I'm wondering about 2 things:
1) Do perforated and woven acoustic screens perform similarly in this situation?

2) This isn't specific to your setup, I'm more likely to have aperion or klipsch at my price point but If you just put the center behind the screen do you have the same issues and can the high frequency performance be compensated by something like audessy? How much does diffraction matter for the center?

That might be more than 2 things...:D
1) According to the marketing lit, woven screens, like those from seymour av, tend to be less of an issue. Here's a pdf from 2007: http://www.seymourav.com/articles/CenterStageAudioTesting.pdf

2) If you're talking about a perforated screen, Audyssey can help the freq response, but not diffraction. If you're talking non-perf/non-woven, you'd be better off with a phantom channel (L/R only, no center).
 
Last edited by a moderator:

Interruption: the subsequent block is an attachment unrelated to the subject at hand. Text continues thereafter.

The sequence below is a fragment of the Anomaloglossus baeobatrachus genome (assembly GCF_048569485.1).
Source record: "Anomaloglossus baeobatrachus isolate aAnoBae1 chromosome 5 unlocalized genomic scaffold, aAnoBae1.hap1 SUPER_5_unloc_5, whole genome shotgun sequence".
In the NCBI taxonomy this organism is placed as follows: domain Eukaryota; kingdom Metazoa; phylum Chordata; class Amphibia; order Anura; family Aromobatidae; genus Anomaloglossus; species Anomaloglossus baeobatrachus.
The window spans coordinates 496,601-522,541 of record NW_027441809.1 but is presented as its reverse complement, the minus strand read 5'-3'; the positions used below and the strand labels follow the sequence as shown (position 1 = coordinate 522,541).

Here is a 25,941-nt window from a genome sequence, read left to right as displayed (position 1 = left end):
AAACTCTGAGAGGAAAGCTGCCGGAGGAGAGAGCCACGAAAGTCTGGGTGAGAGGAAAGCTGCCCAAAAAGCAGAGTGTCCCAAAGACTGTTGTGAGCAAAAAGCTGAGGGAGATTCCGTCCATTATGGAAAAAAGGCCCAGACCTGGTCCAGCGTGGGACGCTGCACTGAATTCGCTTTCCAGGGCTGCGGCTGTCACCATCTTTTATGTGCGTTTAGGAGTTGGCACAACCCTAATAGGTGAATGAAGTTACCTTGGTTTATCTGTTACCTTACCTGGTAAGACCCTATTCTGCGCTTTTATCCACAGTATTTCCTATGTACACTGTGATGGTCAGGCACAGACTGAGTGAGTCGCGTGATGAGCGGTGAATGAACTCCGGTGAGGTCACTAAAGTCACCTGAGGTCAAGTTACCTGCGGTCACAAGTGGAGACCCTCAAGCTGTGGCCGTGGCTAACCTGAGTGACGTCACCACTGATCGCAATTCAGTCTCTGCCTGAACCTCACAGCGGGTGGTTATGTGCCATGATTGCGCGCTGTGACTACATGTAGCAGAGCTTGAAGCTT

gene

gene

Audioholics Master Chief
Administrator
Ratings
4,585 23 9
#10
One of my favorite tricks for angling center speakers is rubber door stoppers. A couple bucks at the hardware store, and they don't even look that bad.
Yea I tried those but they were a bit too hard (at least the ones I had) and tilted the speaker up too much. I do have a spare set of Auralex MoPads in storage I may eventually swap out with should I ever have the urge to move the center channel again.
 
Marshall_Guthrie

Marshall_Guthrie

Audioholics Videographer Extraordinaire
Ratings
172
#11
Yea I tried those but they were a bit too hard (at least the ones I had) and tilted the speaker up too much. I do have a spare set of Auralex MoPads in storage I may eventually swap out with should I ever have the urge to move the center channel again.